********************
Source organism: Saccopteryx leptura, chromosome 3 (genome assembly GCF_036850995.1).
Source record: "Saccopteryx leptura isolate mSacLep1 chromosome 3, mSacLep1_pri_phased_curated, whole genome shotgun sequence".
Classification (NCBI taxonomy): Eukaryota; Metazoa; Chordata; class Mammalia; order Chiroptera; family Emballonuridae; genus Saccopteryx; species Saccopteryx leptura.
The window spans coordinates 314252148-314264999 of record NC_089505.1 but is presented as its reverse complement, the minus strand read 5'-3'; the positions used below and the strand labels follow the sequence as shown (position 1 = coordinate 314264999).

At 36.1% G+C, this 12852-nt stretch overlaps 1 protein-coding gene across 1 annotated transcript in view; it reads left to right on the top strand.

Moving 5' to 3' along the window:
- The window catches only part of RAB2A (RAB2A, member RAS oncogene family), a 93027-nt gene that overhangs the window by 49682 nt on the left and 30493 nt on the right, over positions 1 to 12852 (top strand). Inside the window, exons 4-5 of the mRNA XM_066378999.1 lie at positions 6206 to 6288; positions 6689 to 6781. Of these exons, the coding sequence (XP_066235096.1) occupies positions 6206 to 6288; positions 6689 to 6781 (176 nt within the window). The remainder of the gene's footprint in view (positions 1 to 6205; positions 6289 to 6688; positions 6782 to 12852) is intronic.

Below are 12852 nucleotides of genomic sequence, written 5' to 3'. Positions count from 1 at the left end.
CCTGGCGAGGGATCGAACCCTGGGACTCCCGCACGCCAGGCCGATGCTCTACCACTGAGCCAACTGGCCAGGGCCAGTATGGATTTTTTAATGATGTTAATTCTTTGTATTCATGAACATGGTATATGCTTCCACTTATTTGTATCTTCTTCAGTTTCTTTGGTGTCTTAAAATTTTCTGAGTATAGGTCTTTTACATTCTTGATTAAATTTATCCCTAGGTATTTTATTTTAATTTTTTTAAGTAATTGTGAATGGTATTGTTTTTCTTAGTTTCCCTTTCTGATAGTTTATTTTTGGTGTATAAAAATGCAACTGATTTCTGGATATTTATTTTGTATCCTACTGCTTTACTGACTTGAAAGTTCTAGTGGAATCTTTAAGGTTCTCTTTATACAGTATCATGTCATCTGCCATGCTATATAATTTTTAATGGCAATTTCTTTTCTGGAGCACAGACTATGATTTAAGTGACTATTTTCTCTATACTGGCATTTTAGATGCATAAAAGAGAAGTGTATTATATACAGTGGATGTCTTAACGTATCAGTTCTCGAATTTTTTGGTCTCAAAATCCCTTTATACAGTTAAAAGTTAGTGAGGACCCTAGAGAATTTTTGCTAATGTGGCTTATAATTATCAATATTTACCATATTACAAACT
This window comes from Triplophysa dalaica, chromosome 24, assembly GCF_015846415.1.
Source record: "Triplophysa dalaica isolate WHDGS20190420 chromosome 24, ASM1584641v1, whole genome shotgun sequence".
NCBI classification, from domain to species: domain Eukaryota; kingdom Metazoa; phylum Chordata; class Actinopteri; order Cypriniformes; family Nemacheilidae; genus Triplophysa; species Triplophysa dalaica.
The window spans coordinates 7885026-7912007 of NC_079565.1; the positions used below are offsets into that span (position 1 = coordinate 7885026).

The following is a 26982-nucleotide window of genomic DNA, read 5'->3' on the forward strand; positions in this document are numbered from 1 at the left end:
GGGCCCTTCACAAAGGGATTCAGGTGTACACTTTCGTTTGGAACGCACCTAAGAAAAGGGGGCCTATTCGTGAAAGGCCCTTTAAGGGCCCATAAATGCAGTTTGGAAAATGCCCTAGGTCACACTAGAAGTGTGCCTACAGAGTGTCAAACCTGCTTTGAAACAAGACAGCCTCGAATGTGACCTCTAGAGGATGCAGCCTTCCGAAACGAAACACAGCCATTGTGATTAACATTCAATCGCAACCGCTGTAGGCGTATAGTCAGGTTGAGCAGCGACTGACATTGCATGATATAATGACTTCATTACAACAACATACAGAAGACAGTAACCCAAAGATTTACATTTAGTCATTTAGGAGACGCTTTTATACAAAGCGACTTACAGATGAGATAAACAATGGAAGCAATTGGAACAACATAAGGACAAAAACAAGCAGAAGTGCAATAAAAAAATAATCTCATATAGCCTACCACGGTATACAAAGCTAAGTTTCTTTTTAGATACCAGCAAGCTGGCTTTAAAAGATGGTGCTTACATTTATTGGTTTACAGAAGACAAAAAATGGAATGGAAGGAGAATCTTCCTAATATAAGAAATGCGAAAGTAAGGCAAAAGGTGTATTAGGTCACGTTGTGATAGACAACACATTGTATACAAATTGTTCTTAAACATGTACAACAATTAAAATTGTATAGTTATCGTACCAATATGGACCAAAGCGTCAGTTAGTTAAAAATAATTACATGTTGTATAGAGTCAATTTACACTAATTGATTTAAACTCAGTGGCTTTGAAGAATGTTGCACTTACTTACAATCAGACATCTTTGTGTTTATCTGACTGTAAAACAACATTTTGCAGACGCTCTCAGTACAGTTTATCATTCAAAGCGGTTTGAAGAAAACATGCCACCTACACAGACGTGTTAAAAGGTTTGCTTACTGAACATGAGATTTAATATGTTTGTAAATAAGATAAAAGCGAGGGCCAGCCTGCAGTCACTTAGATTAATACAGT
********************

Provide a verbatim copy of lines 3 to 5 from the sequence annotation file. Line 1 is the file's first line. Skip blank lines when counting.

Classification (NCBI taxonomy): Eukaryota; Metazoa; Chordata; class Mammalia; order Chiroptera; family Emballonuridae; genus Saccopteryx; species Saccopteryx leptura.
The window spans coordinates 314252148-314264999 of record NC_089505.1 but is presented as its reverse complement, the minus strand read 5'-3'; the positions used below and the strand labels follow the sequence as shown (position 1 = coordinate 314264999).

At 36.1% G+C, this 12852-nt stretch overlaps 1 protein-coding gene across 1 annotated transcript in view; it reads left to right on the top strand.